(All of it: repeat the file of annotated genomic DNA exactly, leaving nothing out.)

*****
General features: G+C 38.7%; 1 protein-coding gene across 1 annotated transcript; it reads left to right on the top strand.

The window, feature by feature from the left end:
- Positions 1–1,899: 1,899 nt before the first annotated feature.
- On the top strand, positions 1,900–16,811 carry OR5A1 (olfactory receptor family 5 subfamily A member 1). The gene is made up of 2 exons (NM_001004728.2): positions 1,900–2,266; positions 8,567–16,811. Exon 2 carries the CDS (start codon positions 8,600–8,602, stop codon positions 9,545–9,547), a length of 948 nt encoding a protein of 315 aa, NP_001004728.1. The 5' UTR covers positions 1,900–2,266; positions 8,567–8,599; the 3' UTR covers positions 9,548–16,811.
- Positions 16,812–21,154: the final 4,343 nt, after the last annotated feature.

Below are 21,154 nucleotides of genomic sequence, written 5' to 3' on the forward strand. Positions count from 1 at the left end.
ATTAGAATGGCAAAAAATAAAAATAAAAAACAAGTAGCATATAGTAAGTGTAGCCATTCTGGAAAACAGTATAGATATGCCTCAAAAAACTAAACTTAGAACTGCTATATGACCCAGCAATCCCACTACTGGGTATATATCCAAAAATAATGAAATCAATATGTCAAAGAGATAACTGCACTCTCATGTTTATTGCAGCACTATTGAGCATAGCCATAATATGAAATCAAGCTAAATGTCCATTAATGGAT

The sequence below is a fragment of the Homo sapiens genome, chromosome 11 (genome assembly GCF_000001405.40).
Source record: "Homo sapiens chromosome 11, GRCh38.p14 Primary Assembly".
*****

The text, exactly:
General features: G+C 38.7%; 1 protein-coding gene across 1 annotated transcript; it reads left to right on the top strand.

The window, feature by feature from the left end:
- Positions 1–1,899: 1,899 nt before the first annotated feature.
- On the top strand, positions 1,900–16,811 carry OR5A1 (olfactory receptor family 5 subfamily A member 1). The gene is made up of 2 exons (NM_001004728.2): positions 1,900–2,266; positions 8,567–16,811. Exon 2 carries the CDS (start codon positions 8,600–8,602, stop codon positions 9,545–9,547), a length of 948 nt encoding a protein of 315 aa, NP_001004728.1. The 5' UTR covers positions 1,900–2,266; positions 8,567–8,599; the 3' UTR covers positions 9,548–16,811.
- Positions 16,812–21,154: the final 4,343 nt, after the last annotated feature.

Below are 21,154 nucleotides of genomic sequence, written 5' to 3' on the forward strand. Positions count from 1 at the left end.
ATTAGAATGGCAAAAAATAAAAATAAAAAACAAGTAGCATATAGTAAGTGTAGCCATTCTGGAAAACAGTATAGATATGCCTCAAAAAACTAAACTTAGAACTGCTATATGACCCAGCAATCCCACTACTGGGTATATATCCAAAAATAATGAAATCAATATGTCAAAGAGATAACTGCACTCTCATGTTTATTGCAGCACTATTGAGCATAGCCATAATATGAAATCAAGCTAAATGTCCATTAATGGAT

The sequence below is a fragment of the Homo sapiens genome, chromosome 11 (genome assembly GCF_000001405.40).
Source record: "Homo sapiens chromosome 11, GRCh38.p14 Primary Assembly".